Your PLAN should reflect the change that you seek. Because it’s the roadmap that drives your continuous improvement journey.


This one is obvious. It’s action. Except you might want to take small baby steps and test your plan in a controlled environment. Shoot bullets, not cannonballs.

For example, maybe before you switch emulsion, use a new white ink, start barcoding, or buy a new hooping system, you try the new way in a limited run. Test it over a few controlled experiments.

To understand what needs to change, you need to test some theories to see what could happen. Does it work in every circumstance? Will it work for the night shift staff? What happens if there is a language barrier? Here’s where you bring in help if you need it.

Put your PLAN into place and test it. This is in very controlled situations, and not necessarily on customer’s orders. Don’t just try it once and say you tested it. Give the new way plenty of time to breathe. Repetition is the key to learning. Don’t worry so much about if it achieves the goal or not.

Because next up is:


1. Test your results. Is it working?

2. Yes? Awesome! Look at the results. Make sure it can achieve the result you want over time. Slowly broaden the number of test cases to see if the results are consistent.

3. No? Study what happened. Where is the failure or breakdown? It’s fine that something didn’t go according to plan; so don’t sweat the details if there is an error. Just examine everything and describe the problem.

Then, change it. Test your new theory on improvement by changing that variable. Repeat steps 1, 2 & 3 above until it works the way you want.

After that:


Now comes the fun part. You need to standardize the process and train everyone on the new way of doing things.

This means a ton of communication so everyone understands why something was a problem and what you are changing. Discuss the new way. Show them the new results and talk about what it means to change.

There might be some pushback or confusion. That’s okay.

People don’t always like change, and are often scared of it. The old way might even seem “easier” or “better” to them.  People will want to do the old sucky way of doing something as it seems safer. Your goal will be to get them to comprehend why the change is needed and the benefits from moving in another direction.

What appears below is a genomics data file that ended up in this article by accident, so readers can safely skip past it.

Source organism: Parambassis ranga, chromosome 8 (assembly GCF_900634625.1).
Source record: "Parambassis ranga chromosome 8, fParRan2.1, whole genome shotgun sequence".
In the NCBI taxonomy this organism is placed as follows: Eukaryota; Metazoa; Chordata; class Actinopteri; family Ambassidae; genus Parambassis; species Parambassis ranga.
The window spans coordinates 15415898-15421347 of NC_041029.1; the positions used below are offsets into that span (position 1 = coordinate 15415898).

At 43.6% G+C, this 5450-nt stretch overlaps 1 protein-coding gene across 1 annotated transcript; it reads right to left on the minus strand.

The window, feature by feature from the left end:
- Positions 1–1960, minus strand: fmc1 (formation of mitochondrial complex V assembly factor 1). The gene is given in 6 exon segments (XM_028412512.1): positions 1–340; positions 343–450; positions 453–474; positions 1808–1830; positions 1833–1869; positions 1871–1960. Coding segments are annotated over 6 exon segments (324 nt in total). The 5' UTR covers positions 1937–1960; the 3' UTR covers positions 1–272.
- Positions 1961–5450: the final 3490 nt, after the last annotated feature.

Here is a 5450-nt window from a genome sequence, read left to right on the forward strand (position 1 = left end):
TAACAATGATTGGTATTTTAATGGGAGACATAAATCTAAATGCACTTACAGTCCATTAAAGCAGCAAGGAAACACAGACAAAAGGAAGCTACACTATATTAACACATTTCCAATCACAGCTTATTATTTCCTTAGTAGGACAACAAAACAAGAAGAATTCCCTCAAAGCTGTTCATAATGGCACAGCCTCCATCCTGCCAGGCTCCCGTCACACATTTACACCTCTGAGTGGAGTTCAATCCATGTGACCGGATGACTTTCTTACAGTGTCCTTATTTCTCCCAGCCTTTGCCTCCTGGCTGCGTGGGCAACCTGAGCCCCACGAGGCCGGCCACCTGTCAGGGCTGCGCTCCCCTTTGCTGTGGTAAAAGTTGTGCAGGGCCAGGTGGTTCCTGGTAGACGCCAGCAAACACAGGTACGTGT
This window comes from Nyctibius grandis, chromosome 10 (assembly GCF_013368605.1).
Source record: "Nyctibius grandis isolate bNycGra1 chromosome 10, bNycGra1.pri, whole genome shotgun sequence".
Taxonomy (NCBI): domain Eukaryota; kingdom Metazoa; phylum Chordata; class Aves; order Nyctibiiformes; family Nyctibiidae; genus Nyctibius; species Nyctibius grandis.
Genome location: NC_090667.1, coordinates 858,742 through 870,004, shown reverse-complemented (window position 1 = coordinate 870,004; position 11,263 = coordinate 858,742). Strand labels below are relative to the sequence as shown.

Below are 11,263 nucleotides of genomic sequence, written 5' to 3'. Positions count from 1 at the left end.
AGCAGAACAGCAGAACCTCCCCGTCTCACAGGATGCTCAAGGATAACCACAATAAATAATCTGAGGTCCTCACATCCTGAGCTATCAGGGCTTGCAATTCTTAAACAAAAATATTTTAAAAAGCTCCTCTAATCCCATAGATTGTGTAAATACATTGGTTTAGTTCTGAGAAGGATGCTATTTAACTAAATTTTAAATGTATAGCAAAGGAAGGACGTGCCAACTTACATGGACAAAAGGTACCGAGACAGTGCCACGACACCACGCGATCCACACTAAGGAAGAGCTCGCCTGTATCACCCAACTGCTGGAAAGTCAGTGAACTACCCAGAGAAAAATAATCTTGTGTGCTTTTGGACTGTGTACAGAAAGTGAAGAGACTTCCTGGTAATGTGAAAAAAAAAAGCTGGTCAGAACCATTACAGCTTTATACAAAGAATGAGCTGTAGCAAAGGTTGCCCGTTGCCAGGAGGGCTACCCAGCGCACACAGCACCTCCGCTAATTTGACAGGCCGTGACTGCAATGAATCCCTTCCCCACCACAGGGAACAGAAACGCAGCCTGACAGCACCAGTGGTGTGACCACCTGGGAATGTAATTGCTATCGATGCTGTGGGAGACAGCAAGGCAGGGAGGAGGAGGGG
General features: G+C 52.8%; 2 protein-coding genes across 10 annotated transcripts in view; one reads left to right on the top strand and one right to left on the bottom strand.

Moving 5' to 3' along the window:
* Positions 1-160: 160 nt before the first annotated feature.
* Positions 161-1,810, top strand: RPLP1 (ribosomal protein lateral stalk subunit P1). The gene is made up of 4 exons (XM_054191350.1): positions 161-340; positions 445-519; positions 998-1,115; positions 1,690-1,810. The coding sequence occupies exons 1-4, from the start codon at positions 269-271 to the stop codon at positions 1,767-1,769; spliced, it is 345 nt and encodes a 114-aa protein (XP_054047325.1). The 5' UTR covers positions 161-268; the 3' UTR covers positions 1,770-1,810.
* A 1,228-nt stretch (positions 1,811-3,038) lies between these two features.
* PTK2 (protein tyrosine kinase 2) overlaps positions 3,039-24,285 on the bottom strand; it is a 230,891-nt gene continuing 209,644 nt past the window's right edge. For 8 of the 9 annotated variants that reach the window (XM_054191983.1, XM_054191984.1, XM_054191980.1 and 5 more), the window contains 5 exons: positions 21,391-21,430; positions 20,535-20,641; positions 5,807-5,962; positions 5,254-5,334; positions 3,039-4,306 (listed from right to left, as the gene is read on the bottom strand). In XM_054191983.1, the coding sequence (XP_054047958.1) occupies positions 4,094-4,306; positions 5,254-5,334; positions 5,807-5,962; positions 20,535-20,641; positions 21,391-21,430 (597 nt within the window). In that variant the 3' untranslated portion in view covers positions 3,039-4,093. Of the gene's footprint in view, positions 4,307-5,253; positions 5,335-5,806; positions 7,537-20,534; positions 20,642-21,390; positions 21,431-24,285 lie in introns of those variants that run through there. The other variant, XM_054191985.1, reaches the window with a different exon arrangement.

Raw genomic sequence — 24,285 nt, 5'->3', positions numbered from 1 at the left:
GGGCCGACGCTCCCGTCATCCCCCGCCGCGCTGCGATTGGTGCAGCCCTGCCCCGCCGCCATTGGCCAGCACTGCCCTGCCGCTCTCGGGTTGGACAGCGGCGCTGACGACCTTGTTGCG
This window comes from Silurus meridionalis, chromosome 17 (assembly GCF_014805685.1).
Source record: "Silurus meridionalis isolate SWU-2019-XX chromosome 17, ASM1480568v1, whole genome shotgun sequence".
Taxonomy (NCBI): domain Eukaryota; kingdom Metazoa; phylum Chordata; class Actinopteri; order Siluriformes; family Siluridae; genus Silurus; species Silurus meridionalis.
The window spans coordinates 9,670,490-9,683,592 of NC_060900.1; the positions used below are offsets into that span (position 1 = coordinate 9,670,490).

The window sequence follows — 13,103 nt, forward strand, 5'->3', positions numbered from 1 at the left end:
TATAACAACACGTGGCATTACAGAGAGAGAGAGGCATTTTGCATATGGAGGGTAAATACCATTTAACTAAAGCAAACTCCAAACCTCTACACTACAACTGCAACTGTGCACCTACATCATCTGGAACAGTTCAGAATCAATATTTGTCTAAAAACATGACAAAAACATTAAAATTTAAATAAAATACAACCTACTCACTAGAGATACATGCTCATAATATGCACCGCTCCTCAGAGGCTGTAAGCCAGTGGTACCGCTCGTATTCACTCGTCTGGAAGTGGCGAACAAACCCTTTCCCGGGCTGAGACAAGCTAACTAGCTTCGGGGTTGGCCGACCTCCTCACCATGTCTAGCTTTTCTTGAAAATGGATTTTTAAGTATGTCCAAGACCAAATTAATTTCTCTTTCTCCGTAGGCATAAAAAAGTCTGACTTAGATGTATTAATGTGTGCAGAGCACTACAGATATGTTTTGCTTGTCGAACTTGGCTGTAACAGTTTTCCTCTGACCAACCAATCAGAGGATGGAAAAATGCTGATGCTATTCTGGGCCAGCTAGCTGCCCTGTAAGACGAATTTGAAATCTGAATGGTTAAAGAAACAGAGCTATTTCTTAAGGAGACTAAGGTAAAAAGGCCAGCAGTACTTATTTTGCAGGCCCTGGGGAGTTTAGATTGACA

As a result, it is crucial that everyone is on board with a clear understanding of the new expectations. If you want the change to stick, this is mandatory. You may have to constantly follow up with your team as they progress through learning to do things differently. Some will get it right away, others may struggle.  There may even be that one guy that says you are wrong because he did it differently somewhere else. Know how you are going to handle each reaction beforehand.

Communicate throughout the process regarding your expectations. Share how someone learned how to do it, or gave a great suggestion on adopting the new strategy. You may feel like you are a broken record for a bit, saying the same thing repeatedly. However, that is what’s going to drive the new habit home.

It’s been said that “Those who fail to learn from history are doomed to repeat it.” If you feel that you are in a vicious cycle of mistakes, challenges, or bottlenecks, it is up to you to fix them.  That’s the benefit of working a continuous improvement program.  Making things better one thing at a time. Remember, a goal without a plan is just a wish.

If you have a plan, you just need to implement it and make sure it works.

Keep going!